Q. In October 2000, I opened a mobile phone subscription with Singlepoint on the Vodafone network. Having just moved from Denmark, I had no credit history and I was asked to deposit £300 to open the account.
Q. In October 2000, I opened a mobile phone subscription with Singlepoint on the Vodafone network. Having just moved from Denmark, I had no credit history and I was asked to deposit £300 to open the account. I have repeatedly checked with Singlepoint since then and its staff confirmed that the deposit remained untouched, and one employee earlier this year promised to repay it. Instead, Singlepoint has written to me, saying it can find no record of receiving a deposit from me. Singlepoint insists I must find the original receipt to obtain the refund.
MC, by e-mail.
A. Singlepoint, which is owned by Vodafone, has refused to discuss your case with us, claiming that it is prevented from doing so by the Data Protection Act. This interpretation differs from most companies, which consider a letter from a customer to us requesting that we investigate provides implicit permission to answer queries on a reader's behalf. However, you have advised us that following our intervention you were quickly refunded with the deposit.
Q. I had car insurance with Saga Motor Insurance for two years, with my premiums collected by direct debit on the 19th of each month. When I checked my account in early February, I found that Saga had collected an additional premium on top of the normal monthly premium in the previous month. Saga's initial response was that the premium was for the period from the 2 to 19 February, which was ridiculous. It then claimed it was interest on premiums due, which was also ridiculous, as any interest is collected with the premiums. Eventually, Saga admitted it had made a mistake, but has failed to apologise.
NM, by e-mail.
A. Saga accepts that the money collected was not due, but it says this occurred because the company was unable to quickly process your cancellation of the insurance in late January. The company says that it has written twice to you to apologise and that the overpayment would have come to light promptly without your complaint. A refund has now been sent to you.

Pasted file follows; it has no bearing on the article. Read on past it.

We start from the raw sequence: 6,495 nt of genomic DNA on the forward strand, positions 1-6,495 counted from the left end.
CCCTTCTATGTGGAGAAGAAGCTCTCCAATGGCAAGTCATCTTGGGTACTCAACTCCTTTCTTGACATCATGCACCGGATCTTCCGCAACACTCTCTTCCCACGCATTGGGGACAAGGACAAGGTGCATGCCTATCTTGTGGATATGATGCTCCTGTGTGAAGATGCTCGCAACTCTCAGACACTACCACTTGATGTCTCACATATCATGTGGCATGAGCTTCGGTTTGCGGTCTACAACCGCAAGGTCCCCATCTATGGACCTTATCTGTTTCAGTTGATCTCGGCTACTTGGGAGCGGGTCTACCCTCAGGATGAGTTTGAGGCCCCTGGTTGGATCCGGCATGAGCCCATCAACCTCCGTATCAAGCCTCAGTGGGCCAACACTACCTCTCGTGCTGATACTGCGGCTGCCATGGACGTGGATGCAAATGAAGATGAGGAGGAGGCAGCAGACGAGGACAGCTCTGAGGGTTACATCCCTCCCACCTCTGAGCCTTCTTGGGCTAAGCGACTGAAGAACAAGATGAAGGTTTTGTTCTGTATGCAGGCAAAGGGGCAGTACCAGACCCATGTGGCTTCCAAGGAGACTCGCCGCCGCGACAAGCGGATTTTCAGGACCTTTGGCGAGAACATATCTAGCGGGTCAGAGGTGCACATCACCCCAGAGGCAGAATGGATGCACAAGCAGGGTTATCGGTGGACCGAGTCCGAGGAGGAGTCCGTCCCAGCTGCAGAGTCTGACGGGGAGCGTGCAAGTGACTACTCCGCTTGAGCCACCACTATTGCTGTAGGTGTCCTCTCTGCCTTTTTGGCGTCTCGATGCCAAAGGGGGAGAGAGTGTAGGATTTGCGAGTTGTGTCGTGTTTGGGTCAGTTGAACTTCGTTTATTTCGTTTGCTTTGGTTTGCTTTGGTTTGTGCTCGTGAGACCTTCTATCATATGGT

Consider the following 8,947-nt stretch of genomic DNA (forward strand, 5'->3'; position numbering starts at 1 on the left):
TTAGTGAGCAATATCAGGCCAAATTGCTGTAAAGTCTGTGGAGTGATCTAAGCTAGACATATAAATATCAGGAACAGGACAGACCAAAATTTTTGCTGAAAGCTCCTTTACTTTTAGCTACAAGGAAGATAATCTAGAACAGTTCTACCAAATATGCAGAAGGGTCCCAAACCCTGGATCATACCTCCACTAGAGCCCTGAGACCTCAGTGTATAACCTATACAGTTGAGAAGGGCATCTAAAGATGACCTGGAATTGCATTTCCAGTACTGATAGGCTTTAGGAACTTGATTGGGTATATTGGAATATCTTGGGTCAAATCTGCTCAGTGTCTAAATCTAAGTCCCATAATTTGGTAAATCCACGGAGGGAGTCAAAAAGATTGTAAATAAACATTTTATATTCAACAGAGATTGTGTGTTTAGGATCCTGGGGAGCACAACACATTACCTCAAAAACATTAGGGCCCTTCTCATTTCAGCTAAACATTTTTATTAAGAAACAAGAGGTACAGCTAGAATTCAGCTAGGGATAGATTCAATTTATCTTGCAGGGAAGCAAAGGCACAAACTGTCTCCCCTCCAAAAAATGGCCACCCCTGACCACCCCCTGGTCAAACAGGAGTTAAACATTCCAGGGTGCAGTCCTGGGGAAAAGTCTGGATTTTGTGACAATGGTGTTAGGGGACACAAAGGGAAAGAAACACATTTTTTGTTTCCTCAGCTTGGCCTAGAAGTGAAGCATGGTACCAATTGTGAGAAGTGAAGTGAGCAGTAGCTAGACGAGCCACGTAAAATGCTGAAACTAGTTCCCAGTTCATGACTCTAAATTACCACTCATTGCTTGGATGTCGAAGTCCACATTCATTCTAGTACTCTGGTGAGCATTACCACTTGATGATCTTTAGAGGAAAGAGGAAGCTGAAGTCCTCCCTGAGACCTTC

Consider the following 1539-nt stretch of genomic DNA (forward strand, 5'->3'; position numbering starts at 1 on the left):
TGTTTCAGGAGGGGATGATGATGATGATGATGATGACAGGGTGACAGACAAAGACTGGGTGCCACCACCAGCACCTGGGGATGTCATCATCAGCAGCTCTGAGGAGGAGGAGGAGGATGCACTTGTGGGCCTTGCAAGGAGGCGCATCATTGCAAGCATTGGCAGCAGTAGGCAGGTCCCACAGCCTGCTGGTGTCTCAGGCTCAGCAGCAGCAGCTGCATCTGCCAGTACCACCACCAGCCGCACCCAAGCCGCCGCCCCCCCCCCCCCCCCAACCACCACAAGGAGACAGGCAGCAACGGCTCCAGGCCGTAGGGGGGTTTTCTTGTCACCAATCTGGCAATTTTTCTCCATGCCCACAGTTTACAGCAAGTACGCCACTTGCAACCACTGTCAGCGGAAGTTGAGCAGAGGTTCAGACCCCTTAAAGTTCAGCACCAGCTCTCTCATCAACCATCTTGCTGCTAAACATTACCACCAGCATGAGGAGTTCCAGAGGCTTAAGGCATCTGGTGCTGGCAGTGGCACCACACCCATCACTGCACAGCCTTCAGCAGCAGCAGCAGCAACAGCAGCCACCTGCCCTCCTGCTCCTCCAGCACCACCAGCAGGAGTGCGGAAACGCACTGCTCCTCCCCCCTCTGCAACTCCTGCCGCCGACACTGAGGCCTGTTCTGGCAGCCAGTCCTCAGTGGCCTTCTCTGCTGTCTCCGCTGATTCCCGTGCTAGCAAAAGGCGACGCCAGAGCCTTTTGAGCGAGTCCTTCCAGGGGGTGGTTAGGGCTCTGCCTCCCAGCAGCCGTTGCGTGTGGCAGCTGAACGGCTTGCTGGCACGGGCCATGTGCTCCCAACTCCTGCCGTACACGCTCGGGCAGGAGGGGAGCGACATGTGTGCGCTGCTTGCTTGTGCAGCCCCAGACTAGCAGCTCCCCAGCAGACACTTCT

Q. I applied in February for an Abbey Postal ISA, enclosing the completed application form, my passport, a copy of an Abbey account statement and a cheque for £3,000, which I handed in to the Wood Green branch where I was given a receipt. Since then, the cheque has not been cashed and repeated calls to Abbey to resolve the problem have been unsuccessful. No one at Abbey has had the courtesy to advise me what has happened and I have now lost several weeks' interest.
A. Over recent months, Abbey's handling of applications for its cash individual savings account has been one of the most common causes for letters of complaint to Questions of Cash. Despite repeated promises by Abbey that it has got to grips with the problem, the complaints keep coming in. Your situation suggests Abbey's difficulties are continuing. Abbey says it has now traced your £3,000 and that interest on your account has been backdated so that you will suffer no financial loss. As we have reported before, Abbey explains that the response to its Postal ISA offer far exceeded its expectations and its systems have been unable to cope.
Q. You recently reported (Questions of Cash, 5 March, 2005) that people who have retired to some countries abroad are not having their state pensions uprated in line with inflation. This is because the country in which they have retired has defaulted on its promise to pay this portion under the countries' reciprocal agreements. Is there anything to prevent someone leaving a bank account open in this country, having the pension paid into it and arranging for the funds to be transferred to an account in the country of residence?
AC, by e-mail.
A. You are required to notify the Pensions Service if you are in receipt of a state pension and permanently move abroad. If you fail to do so, with the intention of obtaining a higher pension than your entitlement, you may be committing fraud.
One option may be to devise a way of spending part of the year abroad, without being regarded as being permanently domiciled there. But this would require professional advice.
Q. There is, I believe, a scheme to register a will with some authority. What is it? Is this registration done as a matter of course, or does one have to take some special action? If such a registration is made, how does an executor know?
A. You can lodge your will for safekeeping with the Principal Probate Registry, at First Avenue House, in London. Your will can also be deposited at a local Probate Registry - there are offices situated around the country. You must provide a £15 fee, the date of your will, your full name and address, your date of birth, and the full names and addresses of your executors.
The service is available both for a will and a codicil (an addition or a modification of a will). If you are unable to attend a Probate Registry office in person, you may appoint an agent to do it on your behalf, but they must be given a signed letter of authority from you.
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